This subtle exhibition succeeds in showing how the colour white has meant different things to each generation of artists: a pure conveyor of spiritual truth to modernists, a blank slate empty of meaning to post-war artists, a means of experimentation to artists today. It begins with the Kasimir Malevich, to show how Modernism saw white monochrome as the perfect statement of a spiritual, technological ideal. To Malevich, the white canvas was a state beyond history, a revolutionary act, but also a way of contemplating the spirit in art. Sadly, he is represented here by a white constructivist model rather than his revolutionary painting White on White (it belongs to MoMA New York and does not travel), but Malevich's spirit hovers over the exhibition.

By the 1960s, the Italian artist Lucio Fontana had reinterpreted the white canvas. His slash painting here uses the torn canvas to question the nature of painting itself: What is surface and what lies beyond it? What is light and what is shadow? Robert Ryman's austere paintings also use the white canvas to investigate the flat surface and how we perceive it as a source of meaning and beauty.

Younger artists still use white to experiment with new ideas. Among the most striking pieces on display is Wolfgang Laib's Milk Stone, a flat slab of marble covered with six pints of milk, replaced daily. Laib, a former doctor, uses milk to suggest the nurturing quality of art. Viewers areconstantly confronted with the ambiguity of white: does it signal the death of painting or a new beginning? Is it physical or spiritual? A colour or its lack? Or does it hover somewhere in between?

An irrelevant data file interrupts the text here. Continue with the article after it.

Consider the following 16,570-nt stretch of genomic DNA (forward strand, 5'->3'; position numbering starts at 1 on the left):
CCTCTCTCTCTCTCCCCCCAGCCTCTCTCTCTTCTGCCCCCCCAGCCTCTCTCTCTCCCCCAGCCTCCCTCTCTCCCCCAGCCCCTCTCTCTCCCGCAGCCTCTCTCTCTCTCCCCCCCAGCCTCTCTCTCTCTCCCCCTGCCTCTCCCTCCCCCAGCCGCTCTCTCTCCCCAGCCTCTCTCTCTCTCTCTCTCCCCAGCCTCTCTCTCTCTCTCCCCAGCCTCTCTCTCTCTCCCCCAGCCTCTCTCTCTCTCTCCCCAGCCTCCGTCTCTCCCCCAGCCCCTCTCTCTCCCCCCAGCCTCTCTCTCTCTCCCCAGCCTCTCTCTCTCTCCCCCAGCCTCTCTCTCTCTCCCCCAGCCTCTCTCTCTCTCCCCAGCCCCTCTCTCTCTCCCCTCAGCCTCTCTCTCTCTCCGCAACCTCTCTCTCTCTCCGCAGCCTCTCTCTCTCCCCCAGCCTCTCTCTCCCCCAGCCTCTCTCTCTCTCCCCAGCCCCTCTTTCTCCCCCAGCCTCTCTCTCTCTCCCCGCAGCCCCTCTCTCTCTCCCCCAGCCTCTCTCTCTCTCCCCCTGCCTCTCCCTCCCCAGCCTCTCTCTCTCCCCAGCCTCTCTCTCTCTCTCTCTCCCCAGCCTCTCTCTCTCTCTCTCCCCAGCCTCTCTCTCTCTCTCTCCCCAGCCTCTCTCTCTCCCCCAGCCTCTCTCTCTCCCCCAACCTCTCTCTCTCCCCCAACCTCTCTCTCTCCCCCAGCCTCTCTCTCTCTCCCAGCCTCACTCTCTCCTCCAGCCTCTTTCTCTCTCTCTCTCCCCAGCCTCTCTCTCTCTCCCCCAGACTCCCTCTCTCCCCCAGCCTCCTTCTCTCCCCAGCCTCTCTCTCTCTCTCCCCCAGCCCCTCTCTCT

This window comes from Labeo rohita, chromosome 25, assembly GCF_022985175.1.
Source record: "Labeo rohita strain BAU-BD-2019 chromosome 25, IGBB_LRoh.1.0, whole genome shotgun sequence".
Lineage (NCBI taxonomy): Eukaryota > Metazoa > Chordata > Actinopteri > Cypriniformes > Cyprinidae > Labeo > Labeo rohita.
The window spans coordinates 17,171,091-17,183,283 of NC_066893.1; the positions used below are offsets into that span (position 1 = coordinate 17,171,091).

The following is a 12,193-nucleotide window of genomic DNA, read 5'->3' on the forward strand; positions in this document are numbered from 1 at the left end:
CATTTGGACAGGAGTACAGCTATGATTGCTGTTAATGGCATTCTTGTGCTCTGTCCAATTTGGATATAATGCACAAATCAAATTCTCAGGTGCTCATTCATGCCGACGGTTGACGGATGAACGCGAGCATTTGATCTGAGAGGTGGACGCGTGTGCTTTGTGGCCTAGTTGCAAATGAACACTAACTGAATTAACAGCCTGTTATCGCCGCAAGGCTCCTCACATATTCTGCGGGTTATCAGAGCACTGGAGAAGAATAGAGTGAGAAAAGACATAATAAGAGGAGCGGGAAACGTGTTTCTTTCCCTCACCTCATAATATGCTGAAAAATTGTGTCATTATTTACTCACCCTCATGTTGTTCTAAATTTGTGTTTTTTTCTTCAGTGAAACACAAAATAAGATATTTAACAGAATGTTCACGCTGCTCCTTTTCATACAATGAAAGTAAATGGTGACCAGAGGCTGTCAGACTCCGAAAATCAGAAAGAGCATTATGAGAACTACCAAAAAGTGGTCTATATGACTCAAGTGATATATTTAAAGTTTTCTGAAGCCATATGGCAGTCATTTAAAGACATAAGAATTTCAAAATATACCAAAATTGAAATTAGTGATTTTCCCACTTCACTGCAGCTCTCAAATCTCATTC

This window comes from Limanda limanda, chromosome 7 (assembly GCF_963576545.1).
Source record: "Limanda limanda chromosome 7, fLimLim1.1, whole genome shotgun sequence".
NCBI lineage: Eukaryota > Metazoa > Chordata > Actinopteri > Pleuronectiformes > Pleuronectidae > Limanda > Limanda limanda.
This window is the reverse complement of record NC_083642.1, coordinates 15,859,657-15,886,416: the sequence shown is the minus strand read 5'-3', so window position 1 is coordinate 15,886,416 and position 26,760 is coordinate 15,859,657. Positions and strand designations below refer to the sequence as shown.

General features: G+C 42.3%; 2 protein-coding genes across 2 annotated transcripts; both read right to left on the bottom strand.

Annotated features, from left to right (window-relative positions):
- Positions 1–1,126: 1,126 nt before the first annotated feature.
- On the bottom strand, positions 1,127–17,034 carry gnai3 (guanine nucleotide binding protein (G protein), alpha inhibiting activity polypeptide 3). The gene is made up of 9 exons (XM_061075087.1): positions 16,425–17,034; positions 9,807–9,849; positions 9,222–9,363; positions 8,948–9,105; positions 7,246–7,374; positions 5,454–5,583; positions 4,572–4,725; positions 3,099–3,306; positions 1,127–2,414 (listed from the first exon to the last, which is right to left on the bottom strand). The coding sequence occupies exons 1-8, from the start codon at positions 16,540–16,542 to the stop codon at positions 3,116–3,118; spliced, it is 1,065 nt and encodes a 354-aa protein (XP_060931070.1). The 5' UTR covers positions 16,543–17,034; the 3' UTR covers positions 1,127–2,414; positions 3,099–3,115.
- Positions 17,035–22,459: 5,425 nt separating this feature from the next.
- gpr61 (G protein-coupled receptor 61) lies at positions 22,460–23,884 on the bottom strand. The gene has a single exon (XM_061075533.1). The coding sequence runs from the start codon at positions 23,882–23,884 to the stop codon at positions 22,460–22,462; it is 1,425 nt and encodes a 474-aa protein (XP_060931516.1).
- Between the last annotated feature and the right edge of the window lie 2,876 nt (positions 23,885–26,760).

Film director Peter Greenaway takes the idea of hovering to its wildest extreme in Flying over Water at the Malmö Konsthall, an exhibition exploring the Greek myth of Icarus. Greenaway says he was drawn to Icarus because of his hubristic desire to fly, to defy the gods and laws of nature. He sees Icarus's fatal flight as a parable about what happens when someone tries to break the limits. In 30 multi-media installations, he explores all the possible, and even impossible, strands of the myth.

Did Icarus die when he fell into the water or might he yet return to earth? What kind of splash did he make when he fell? What are the best feathers for flying? The exhibition makes you feel as though you've walked into someone's febrile imagination. Greenaway bombards our senses with swimming pools designed to be autopsy rooms for the dead Icarus. Vitrines contain live men, some nude, so we can study their physiques to decide which one is ideal for flying. Installations of candles with soundtracks of bees suggest the wax from which Icarus's father, Daedalus, fashioned his wings. Outside, Greenaway has built a "welcoming platform" where viewers can watch the sky in case Icarus returns to earth. The climax of the exhibition is a maze, evoking the famous labyrinth from which Icarus sought to escape by flying.